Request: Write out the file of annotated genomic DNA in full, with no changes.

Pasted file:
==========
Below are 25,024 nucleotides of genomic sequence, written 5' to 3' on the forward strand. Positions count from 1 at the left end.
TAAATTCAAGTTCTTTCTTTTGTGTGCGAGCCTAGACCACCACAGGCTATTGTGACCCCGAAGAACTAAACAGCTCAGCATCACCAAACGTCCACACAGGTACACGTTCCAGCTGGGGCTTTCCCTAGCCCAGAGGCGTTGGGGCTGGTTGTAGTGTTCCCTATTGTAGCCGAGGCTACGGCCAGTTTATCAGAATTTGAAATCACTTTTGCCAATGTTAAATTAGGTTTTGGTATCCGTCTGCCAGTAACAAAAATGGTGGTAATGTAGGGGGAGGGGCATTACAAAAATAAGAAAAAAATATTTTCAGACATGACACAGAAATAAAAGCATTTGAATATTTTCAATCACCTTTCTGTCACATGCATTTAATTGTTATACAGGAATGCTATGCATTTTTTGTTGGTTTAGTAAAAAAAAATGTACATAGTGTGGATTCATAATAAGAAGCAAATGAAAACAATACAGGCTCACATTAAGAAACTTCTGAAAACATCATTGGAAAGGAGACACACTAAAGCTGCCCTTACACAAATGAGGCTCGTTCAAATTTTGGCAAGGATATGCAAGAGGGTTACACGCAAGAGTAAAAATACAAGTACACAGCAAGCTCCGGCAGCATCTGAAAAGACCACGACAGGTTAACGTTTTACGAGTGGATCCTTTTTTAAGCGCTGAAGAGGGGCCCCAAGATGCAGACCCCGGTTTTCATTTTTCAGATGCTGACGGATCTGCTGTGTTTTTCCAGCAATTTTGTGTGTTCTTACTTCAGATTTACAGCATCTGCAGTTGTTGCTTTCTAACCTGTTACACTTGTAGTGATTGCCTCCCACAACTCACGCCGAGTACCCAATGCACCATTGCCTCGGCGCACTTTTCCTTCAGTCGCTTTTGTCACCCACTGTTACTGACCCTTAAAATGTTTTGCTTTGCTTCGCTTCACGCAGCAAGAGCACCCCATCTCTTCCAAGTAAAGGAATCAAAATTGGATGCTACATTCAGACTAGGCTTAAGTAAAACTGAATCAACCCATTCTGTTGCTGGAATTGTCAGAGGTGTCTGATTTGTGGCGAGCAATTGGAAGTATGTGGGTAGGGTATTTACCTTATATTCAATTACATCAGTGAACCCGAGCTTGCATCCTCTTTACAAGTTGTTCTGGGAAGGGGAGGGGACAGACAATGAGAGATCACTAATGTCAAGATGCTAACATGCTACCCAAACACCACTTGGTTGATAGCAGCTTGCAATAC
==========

Below are 25,024 nucleotides of genomic sequence, written 5' to 3' on the forward strand. Positions count from 1 at the left end.
TAAATTCAAGTTCTTTCTTTTGTGTGCGAGCCTAGACCACCACAGGCTATTGTGACCCCGAAGAACTAAACAGCTCAGCATCACCAAACGTCCACACAGGTACACGTTCCAGCTGGGGCTTTCCCTAGCCCAGAGGCGTTGGGGCTGGTTGTAGTGTTCCCTATTGTAGCCGAGGCTACGGCCAGTTTATCAGAATTTGAAATCACTTTTGCCAATGTTAAATTAGGTTTTGGTATCCGTCTGCCAGTAACAAAAATGGTGGTAATGTAGGGGGAGGGGCATTACAAAAATAAGAAAAAAATATTTTCAGACATGACACAGAAATAAAAGCATTTGAATATTTTCAATCACCTTTCTGTCACATGCATTTAATTGTTATACAGGAATGCTATGCATTTTTTGTTGGTTTAGTAAAAAAAAATGTACATAGTGTGGATTCATAATAAGAAGCAAATGAAAACAATACAGGCTCACATTAAGAAACTTCTGAAAACATCATTGGAAAGGAGACACACTAAAGCTGCCCTTACACAAATGAGGCTCGTTCAAATTTTGGCAAGGATATGCAAGAGGGTTACACGCAAGAGTAAAAATACAAGTACACAGCAAGCTCCGGCAGCATCTGAAAAGACCACGACAGGTTAACGTTTTACGAGTGGATCCTTTTTTAAGCGCTGAAGAGGGGCCCCAAGATGCAGACCCCGGTTTTCATTTTTCAGATGCTGACGGATCTGCTGTGTTTTTCCAGCAATTTTGTGTGTTCTTACTTCAGATTTACAGCATCTGCAGTTGTTGCTTTCTAACCTGTTACACTTGTAGTGATTGCCTCCCACAACTCACGCCGAGTACCCAATGCACCATTGCCTCGGCGCACTTTTCCTTCAGTCGCTTTTGTCACCCACTGTTACTGACCCTTAAAATGTTTTGCTTTGCTTCGCTTCACGCAGCAAGAGCACCCCATCTCTTCCAAGTAAAGGAATCAAAATTGGATGCTACATTCAGACTAGGCTTAAGTAAAACTGAATCAACCCATTCTGTTGCTGGAATTGTCAGAGGTGTCTGATTTGTGGCGAGCAATTGGAAGTATGTGGGTAGGGTATTTACCTTATATTCAATTACATCAGTGAACCCGAGCTTGCATCCTCTTTACAAGTTGTTCTGGGAAGGGGAGGGGACAGACAATGAGAGATCACTAATGTCAAGATGCTAACATGCTACCCAAACACCACTTGGTTGATAGCAGCTTGCAATAC